You people are doing the (dark) lord’s work, bless you.
posted by darkstar at 7:07 PM on June 15, 2020

From the Handbook of Disaster Research:

It is useful to contrast two sets of images, one drawn from the mass culture—that of confused victims—and another that fits the research literature much better—that of active survivors. These images have to be placed in the context that, after the disaster impact, there is the “conviction” that disasters create social chaos. This “chaos” is signaled by a rapid increase in irrational social behavior—panic is the term used most frequently—or by the perception of people being “stunned” and not being able to respond to emergency or crisis situations. These effects are seen to result in “victims” with severely hampered decision-making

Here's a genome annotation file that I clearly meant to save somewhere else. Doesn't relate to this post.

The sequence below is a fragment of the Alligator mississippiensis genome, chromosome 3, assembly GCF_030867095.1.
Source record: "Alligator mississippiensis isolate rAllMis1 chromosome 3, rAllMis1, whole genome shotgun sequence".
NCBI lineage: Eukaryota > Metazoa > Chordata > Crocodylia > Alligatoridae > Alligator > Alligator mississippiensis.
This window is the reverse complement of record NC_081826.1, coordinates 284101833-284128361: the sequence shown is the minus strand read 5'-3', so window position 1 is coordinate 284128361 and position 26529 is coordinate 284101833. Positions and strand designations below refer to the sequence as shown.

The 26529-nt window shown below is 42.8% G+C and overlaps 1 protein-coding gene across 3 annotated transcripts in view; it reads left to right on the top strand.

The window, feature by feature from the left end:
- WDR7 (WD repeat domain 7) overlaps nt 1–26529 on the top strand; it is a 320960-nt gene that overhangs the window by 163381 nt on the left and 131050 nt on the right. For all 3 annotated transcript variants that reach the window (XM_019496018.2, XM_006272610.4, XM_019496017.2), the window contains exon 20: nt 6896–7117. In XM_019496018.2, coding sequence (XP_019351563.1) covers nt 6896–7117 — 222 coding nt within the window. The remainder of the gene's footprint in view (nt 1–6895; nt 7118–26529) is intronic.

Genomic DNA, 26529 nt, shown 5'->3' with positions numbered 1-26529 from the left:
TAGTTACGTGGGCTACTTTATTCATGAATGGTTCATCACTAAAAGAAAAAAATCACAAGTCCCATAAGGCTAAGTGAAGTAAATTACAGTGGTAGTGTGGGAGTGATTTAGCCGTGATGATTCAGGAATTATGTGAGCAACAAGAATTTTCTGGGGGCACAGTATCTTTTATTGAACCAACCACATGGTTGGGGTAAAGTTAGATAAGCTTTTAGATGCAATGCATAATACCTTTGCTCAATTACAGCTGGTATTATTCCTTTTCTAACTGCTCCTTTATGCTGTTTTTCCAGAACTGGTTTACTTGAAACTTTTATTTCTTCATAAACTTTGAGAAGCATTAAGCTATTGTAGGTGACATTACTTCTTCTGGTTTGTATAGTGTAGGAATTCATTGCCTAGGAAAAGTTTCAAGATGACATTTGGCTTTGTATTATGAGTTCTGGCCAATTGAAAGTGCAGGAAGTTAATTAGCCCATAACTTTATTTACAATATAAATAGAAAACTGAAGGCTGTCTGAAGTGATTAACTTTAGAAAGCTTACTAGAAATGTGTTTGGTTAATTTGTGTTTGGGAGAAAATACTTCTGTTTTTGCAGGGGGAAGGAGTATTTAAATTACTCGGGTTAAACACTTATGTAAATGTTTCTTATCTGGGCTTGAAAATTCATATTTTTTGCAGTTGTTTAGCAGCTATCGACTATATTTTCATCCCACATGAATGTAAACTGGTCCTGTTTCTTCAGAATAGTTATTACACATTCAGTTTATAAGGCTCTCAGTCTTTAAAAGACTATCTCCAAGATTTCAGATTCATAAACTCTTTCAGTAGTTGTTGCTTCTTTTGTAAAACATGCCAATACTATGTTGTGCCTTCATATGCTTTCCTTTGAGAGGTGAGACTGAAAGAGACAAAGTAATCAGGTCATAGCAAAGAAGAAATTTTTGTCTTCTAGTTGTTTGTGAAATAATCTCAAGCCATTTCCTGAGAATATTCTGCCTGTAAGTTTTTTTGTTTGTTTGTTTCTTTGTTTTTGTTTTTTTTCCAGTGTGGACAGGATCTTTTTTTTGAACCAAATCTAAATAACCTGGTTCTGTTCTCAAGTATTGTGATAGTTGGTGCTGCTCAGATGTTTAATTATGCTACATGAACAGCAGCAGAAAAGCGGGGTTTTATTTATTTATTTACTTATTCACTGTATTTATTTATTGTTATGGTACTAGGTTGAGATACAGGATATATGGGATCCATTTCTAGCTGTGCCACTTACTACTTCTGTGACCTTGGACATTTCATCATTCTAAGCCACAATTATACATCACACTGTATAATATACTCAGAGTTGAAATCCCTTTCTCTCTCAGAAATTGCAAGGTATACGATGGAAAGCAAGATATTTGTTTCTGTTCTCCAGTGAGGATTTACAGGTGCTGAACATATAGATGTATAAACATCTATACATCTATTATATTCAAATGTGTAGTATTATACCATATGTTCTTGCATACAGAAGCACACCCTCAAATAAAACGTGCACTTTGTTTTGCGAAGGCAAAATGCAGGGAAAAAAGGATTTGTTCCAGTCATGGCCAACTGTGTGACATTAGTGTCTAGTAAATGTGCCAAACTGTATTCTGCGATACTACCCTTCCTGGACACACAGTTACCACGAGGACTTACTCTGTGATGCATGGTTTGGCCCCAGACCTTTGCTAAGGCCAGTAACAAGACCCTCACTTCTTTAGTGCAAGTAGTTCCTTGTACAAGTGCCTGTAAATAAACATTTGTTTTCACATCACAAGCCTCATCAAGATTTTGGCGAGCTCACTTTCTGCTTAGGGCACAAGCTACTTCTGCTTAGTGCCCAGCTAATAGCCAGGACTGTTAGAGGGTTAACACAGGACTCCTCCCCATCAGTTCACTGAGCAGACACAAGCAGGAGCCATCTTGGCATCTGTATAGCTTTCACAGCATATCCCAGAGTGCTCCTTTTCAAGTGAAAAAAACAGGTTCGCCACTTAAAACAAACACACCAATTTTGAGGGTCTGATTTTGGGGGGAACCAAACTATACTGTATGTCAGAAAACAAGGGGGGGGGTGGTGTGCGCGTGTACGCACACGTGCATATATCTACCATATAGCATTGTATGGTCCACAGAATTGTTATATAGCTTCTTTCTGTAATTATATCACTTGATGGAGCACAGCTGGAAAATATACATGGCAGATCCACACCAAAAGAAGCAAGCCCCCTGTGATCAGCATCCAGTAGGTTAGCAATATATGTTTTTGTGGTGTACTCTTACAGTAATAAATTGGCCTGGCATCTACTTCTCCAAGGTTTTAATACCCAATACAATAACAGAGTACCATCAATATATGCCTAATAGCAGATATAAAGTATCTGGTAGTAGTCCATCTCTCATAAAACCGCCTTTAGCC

capacity whose long repressed criminal and antisocial tendencies surface. It is assumed that these antisocial traits emerge since traditional social control mechanisms have now lost their effectiveness. In addition, traditional forms of pre-disaster social organizations (families, community organizations, local government) are seen as ineffective since they are now populated with confused victims. The confused victim image suggests that extraordinary measures need to be initiated. Since disaster problems stem from the confusion of their victims and the ineffectiveness of the pre-disaster social structure, the logical policy response is to establish “command” over the chaos and regain “control” over the disorganized, confused victims. This means that outside assistance is necessary to establish authority and generate correct decisions to replace those confused. Therefore, in general, policy directions establish “command and control” and perhaps provide some therapy for “confused